1. Be proactive about body protection.

Prevention is the best way to avoid allergy-triggering stimuli like pollen and dust. Give your children sunglasses to prevent watery, itchy eyes, and avoid wearing clothing made of synthetic fibers, like polyester, nylon and spandex. When returning indoors for the day, take a shower to wash off anything that may trigger a reaction and to prevent pollen from lingering on clothes or in hair.

  1. Administer allergy medication in advance.

Antihistamines will be your go-to for managing allergy symptoms. Some antihistamines are short-acting, and some are on a time release, lasting up to 24 hours. They are safe for kids when administered correctly, so pay close attention to the drug facts on the back. Non-sedating antihistamines can be used during the day without causing drowsiness. Also note that:

  • It’s best to start allergy medication early before the allergy season starts. This will give the medication time to kick in, reducing your child’s discomfort.
  • Nasal sprays and eye drops also are good options. If the allergy symptoms still persist, ask your pediatrician about seeing an allergist to undergo allergy testing and discuss other options, such as prescription medication or allergy shots.
  1. Shut the windows and close the doors. 

It’s tempting to keep the doors and windows open in the springtime, but keeping doors and windows open will attract the outdoor triggers that can cause an allergic reaction. Close the doors once inside, and try to keep the windows shut to minimize indoor pollen.


Soothing a teething toddler can be a major concern for parents. Their frustrated faces, loud cries and aching gums all want relief as soon as possible.

Infants typically begin teething when they are 3 to 6 months old, but the “first year molars” usually come when children are 1 to 1 ½ years old. Because these are larger teeth than the first few that come in, they can be a bit more painful. Typical symptoms include an increase in drooling (though kids at this age drool a lot regardless), fussiness, putting things in their mouth (though again, this happens a lot regardless) and trying to chew on things. Often you can see the tooth beginning to break through.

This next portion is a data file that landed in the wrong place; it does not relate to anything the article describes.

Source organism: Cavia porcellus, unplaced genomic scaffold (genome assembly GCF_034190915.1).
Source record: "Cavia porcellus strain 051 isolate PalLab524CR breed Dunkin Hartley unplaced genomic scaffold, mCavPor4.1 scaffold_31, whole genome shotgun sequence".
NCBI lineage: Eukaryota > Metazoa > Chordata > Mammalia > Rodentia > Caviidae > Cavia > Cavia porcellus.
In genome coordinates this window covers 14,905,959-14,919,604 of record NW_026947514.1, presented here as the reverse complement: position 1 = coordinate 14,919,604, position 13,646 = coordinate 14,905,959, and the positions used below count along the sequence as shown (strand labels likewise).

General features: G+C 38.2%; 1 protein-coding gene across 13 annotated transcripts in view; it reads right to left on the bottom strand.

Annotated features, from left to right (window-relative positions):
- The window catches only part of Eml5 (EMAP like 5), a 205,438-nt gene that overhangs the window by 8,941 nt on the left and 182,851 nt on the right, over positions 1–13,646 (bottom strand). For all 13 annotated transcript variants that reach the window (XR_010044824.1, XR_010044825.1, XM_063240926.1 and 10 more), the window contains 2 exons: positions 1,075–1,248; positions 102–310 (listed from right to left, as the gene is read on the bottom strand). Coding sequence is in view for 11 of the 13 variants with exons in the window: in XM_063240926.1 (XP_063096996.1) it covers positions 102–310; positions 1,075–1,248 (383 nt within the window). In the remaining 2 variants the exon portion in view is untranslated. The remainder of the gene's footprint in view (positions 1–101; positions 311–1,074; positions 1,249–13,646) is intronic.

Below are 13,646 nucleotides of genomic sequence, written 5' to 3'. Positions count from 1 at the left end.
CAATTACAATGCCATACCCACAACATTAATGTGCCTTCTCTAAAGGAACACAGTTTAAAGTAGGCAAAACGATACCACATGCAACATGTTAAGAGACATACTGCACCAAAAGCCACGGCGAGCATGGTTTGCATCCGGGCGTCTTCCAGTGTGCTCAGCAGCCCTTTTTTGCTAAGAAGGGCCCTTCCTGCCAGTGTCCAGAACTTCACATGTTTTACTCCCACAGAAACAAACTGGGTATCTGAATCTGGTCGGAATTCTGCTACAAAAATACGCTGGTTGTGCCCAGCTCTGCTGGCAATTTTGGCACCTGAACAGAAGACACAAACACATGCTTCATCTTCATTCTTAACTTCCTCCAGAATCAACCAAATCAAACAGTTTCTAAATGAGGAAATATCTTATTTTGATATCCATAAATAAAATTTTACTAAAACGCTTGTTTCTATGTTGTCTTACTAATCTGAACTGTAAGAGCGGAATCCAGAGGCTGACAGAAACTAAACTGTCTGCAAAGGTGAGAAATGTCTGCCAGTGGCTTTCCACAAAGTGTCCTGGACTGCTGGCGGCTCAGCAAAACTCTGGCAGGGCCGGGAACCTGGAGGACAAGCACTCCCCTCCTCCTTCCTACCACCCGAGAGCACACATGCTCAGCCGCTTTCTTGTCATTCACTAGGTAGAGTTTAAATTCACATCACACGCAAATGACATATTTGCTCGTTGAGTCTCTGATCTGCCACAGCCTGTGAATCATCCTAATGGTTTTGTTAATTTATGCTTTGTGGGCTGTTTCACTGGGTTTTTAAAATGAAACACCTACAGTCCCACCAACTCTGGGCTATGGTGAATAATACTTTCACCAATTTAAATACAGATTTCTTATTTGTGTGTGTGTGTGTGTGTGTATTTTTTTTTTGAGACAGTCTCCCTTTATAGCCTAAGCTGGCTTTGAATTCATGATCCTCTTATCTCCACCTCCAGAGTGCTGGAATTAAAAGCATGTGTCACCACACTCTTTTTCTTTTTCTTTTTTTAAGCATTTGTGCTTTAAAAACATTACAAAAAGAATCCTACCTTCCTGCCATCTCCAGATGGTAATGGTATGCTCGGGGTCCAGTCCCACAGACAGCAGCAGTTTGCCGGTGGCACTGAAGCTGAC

Home remedies for teething pain

Teething tends to seem worse at night or when children are tired, as that is a time when they will be most bothered by discomfort and harder to distract. The gums can be quite sore, especially during the period when the teeth are close to erupting. My personal preference is to try non-pharmacologic remedies first before moving to medication.

What I find most effective is letting toddlers chew on a washcloth soaked in ice cold water. The cold helps with pain relief, and the texture of the washcloth is soothing on the gums. Other cold things can be helpful too – such as drinking ice water or cold fruit, but be careful of small things that could be choking hazards.

Medications and teething toys

There are two main types of teething medication – topical and oral. The topical medicine most used is benzocaine (Orajel). My feeling about this medication is that it is effective but only for a very short period of time. Topical gels can also be dangerous to use because they come with serious risks, such as local reactions or seizures with overdose. Also, benzocaine-containing teething gels should not be used in infants or children under two years of age. For a toddler who is really uncomfortable a teething gel can be a good temporary fix until the immediate pain passes.

Oral medications such as acetaminophen or Ibuprofen are longer acting and can also provide pain relief.

Teething toys can be effective, but are not really necessary. I think the best teething toys are those that you can freeze. If you decide to use teething toys, it’s important to make sure that they really are designed for young children to chew on, without small parts or materials that could break off and become choking hazards.

The most important thing is to remember that the pain and discomfort are only temporary!